Georgia (GA) Asbestos Information:
Asbestos is in fact an issue of great concern to many people in Georgia, including those involved in their state chapter of the Environmental Information Association. This group regularly provides information on asbestos management, abatement and disposal, including a list of authorized disposal sites and education on the state’s geology and how that relates to naturally-occurring asbestos in the southern Appalachian region.
Geologically, the Appalachians are a very old range in comparison to the Cascades of the Pacific Northwest, dating back some 300 million years. Like most continental mountain ranges, they were caused by the collision of the earth’s tectonic plates. As a result, the rock was subjected to incredible pressures and temperature extremes–ideal conditions for the formation of asbestiform minerals.
As a result, there are many deposits of naturally-occurring asbestos in the northern part of the state. Most of these are located in the northwest corner of Georgia near the borders of North and South Carolina. From there, these asbestos deposits run in a southeasterly direction, through the Atlanta metro region and on to the Westpoint Lake area. According to geologic maps, there is also an “outlier” deposit located near Milledgeville, about 50 miles northeast of Macon.
On a geologic timescale, the 200 years of the Industrial Age is no time at all. Asbestos has been used in Georgia’s industries as long as anywhere else, and is found in the same types of industrial settings and public buildings. Specific locations include the power plants in Cartersville (Bowen), Rome (Hammond), Macon (Scherer), and Waynesboro (Vogtle), the U.S. Army base at Fort Benning, and the Atlanta Journal Building.
One major corporation that has been found liable in a great number of asbestos cases is Georgia-Pacific, based in Atlanta. In addition to building materials that contained asbestos, Georgia-Pacific has also operated paper and pulp mills. Paper manufacture involves the use of “drying felts,” which contained asbestos and which were frequently fixed in place using asbestos-containing adhesives.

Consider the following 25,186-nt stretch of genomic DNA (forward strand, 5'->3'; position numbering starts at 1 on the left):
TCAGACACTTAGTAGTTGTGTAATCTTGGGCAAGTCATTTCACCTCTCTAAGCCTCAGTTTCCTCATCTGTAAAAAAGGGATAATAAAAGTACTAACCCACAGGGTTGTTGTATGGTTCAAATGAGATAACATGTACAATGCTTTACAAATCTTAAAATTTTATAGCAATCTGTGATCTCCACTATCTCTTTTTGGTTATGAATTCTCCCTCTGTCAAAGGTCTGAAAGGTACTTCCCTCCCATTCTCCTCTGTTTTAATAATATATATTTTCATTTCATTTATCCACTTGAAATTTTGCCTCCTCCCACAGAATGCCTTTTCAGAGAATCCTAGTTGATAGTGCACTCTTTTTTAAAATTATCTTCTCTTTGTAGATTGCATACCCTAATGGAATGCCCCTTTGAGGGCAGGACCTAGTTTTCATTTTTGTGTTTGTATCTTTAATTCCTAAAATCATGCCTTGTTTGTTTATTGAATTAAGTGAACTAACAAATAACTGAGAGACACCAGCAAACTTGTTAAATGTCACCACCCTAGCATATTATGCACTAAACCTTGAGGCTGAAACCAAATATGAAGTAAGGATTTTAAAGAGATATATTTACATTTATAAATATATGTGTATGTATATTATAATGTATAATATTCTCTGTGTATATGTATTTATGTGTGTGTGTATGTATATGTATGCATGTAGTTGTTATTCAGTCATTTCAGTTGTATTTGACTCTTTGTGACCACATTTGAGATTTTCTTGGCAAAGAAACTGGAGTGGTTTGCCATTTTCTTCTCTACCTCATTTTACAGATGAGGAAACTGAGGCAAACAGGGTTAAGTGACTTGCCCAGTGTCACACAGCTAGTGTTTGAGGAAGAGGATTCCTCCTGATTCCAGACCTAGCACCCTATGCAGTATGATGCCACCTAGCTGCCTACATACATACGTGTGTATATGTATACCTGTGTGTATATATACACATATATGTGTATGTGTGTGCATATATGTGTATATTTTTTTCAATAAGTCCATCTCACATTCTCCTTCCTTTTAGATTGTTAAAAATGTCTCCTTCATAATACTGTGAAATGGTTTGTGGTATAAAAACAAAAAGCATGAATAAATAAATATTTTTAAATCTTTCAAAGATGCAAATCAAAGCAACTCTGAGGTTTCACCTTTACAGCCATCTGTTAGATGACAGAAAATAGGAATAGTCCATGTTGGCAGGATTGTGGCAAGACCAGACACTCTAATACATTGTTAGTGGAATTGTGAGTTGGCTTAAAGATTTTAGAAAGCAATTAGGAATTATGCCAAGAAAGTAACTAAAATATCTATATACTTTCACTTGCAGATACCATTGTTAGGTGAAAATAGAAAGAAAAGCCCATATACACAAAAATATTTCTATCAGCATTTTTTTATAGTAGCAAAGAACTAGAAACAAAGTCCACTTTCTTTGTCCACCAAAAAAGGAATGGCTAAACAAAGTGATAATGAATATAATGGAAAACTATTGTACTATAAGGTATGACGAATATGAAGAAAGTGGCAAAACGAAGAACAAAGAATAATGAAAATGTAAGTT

Georgia-Pacific was among the many corporations that were behind the so-called “F.A.I.R.” (“Fairness in Asbestos Injury Recovery”) Act put forward by Pennsylvania Senator Arlen Specter (R-PA), which died in committee in 2006. This law would have denied asbestos victims the right to sue corporations for their injuries while shielding those same corporations from liability.
It appeared the concern of Georgia-Pacific management may not necessarily been the pain, suffering and economic devastation of these victims, but rather their stock price. Because GP faced so much asbestos litigation, the price of their stock had dropped. When the F.A.I.R. Act was under consideration in 2003, the value went up about 12%.
That year, GP management decided to establish a $665 million fund specifically to cover asbestos liabilities through 2012.
According to the 2000 census, the population of Georgia was approximately 8.1 million; in the 20-year period prior to that, 538 people died due to asbestos-related disease statewide, 319 of which were mesothelioma patients. The majority of these were in Fulton, Chatham, DeKalb, Cobb and Richmond Counties. Although no Georgia county was spared, predominantly rural counties such as Fayette, Murray and Worth had only a single fatality each; deaths in these counties were roughly evenly divided between malignant mesothelioma and asbestosis.
Georgia (GA) Asbestos Cancer & Mesothelioma Doctors:
The diagnosis and treatment of asbestos-related cancers and other diseases is gradually becoming a sub-specialty in the field of medicine all its own. However, as of the present time, there is no medical degree that is specific to asbestos-related practice.